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Strange Beasts: The “Ancient Art” Of Analog Gear

On analog consoles and processors, and ways that mixing and the workflow has changed in the digital age.

As we bask in the all-enveloping glory of the digital age, it’s come to my attention that some intrepid live sound engineers are very occasionally coming across analog equipment as they travel to some of the dustier corners of the globe.

While many of us are old enough to remember these beasts, not everyone has had the opportunity to operate these relics so I thought it might be a good idea to write a guide to the “ancient art” of analog mixing.

The first thing you’ll notice when approaching an analog console is that it’s much larger than an equivalent-featured digital desk. There are also many more knobs and faders, which can be a bit daunting at first but you soon see that there’s a lot of repetition within the controls, especially when it comes to input channels.

Rather than a sensible set of single-channel controls that can be used to address any of the inputs, each individual channel has it’s own complete set of controls. This may seem wasteful and excessive, but back in the days before digital sampling it was universally agreed upon as the “best” control interface.

What it means is that there’s no longer a select button, so rather than selecting the channel to work on and then using the single-channel controls, simply select the individual channel controls of the channel you want to operate on. It may be confusing at first but is reasonably logical and easy enough to get used to.

An obvious consequence of the unnecessarily detailed control interface is a limit to the number of available input and output channels, not to mention that the configuration is fixed. The only way to alter the number of input and output channels is to disassemble the console itself, which is not something that can be done in the heat of a live show!

On the other hand, however, it’s easy to see how many input and output channels are available just by looking at the control surface (which are also conveniently numbered so you don’t have to count them). As a matter of fact, a good deal can be learned from just looking at the vast array of knobs and buttons – there’s no need to be concerned with software, menus, screens or layers because everything is right there.

Every individual function has a control so a quick glance tells everything you need to know about all of it’s capabilities. It provides the engineer with the unique ability to “see” the entire mix simply by glancing across the control surface, plus the abundance of controls enables you to quite easily manipulate the same parameter on two different channels at the same time.

Extra Components

The layout is also reasonably uniform from desk to desk. Virtually all analog boards conform to a basic design of a bank of input channels and a master section (which can be to one side or somewhere in the middle of the input channels). The master section contains sub groups, VCAs, output channel controls (auxes, matrix and masters), master meters, and anything else that isn’t an input channel. This standard design means that once you master an analog console, you can easily switch to another; the design is similar, it’s just the scale that changes.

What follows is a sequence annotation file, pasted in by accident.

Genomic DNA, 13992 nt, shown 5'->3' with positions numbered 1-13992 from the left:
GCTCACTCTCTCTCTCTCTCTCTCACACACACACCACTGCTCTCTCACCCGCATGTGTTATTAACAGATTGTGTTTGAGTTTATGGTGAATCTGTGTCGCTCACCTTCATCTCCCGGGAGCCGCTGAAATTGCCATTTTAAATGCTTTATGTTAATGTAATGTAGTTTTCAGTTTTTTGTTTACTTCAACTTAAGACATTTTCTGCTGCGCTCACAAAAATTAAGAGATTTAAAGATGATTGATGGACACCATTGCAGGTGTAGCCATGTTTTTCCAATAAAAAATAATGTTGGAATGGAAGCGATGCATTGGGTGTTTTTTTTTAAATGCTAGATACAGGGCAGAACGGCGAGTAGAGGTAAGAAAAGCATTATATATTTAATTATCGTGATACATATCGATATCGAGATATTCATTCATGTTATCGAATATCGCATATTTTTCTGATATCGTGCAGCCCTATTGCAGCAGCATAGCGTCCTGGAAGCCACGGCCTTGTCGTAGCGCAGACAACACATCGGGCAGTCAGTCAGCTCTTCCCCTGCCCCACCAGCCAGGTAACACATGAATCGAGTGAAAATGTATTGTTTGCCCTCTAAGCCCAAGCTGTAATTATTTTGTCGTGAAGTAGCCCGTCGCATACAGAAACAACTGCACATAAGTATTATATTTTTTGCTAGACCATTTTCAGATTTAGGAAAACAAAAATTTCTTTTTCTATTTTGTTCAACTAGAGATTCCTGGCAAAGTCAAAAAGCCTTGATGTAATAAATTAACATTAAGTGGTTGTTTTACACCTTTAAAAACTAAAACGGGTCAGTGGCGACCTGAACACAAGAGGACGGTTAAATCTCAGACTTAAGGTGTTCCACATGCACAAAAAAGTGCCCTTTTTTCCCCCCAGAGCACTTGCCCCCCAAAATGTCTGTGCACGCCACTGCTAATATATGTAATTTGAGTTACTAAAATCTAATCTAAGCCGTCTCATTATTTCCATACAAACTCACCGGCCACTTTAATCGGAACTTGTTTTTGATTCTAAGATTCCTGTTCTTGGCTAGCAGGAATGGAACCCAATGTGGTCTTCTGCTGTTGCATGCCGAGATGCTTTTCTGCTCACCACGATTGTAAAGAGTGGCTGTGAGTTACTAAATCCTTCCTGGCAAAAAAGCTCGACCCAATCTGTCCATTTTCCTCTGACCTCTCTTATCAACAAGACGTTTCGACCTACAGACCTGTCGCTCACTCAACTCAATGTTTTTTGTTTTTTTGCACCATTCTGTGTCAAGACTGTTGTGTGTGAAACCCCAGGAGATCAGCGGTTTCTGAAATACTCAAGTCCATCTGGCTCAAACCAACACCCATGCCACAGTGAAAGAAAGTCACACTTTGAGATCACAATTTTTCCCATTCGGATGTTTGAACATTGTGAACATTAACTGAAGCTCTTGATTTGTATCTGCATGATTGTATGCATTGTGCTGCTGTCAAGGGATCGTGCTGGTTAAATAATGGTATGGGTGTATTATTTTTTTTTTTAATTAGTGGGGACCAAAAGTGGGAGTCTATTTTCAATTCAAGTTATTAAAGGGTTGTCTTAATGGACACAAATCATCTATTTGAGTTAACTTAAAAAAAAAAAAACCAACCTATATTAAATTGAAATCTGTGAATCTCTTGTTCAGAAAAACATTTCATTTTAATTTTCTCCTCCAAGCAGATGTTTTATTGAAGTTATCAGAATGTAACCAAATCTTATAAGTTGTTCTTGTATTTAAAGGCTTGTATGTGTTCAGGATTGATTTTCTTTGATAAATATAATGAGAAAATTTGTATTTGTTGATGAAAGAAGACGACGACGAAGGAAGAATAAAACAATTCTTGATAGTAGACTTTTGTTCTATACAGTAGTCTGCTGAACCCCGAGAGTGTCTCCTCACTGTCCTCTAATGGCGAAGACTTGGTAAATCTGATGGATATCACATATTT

But where are the gates, comps and effects? Well, back in the analog days when you bought a mixing console, that’s what you got – preamps, channel EQ, bus routing, fader controls… and that was it. Expensive luxuries such as graphic EQs, gates, compressors and effects had to be purchased separately (which of course meant housing and shipping them separately).

And so we arrive at the wonderful world of outboard, this being the name given to any audio hardware that exists outside the mixing board. (Clever how the term was devised, no?). These devices were housed in towering racks that taxed the backs of many a roadie. Even if you’ve never seen an actual outboard rack you probably already have an idea what they look like because a lot of digital console manufacturers lovingly pay homage to these past artifacts by mimicking the look of them in their software emulations, right down to the screw holes used to mount them. (Next time you fire up a Yamaha or Midas digital console, have a look at the effects and you’ll see what I mean).

Spare a thought for the analog pioneers of old; if they wanted a graphic EQ or a reverb they couldn’t just thumb through a menu and activate a chunk of code that does the job. Instead they’d have to buy/add single-function piece of gear, mount it in a rack, and then physically wire it all in – every single time they wanted to use it. Much more thought was given to what outboard was needed, and the cost would more directly influence just how much could be deployed at any given time.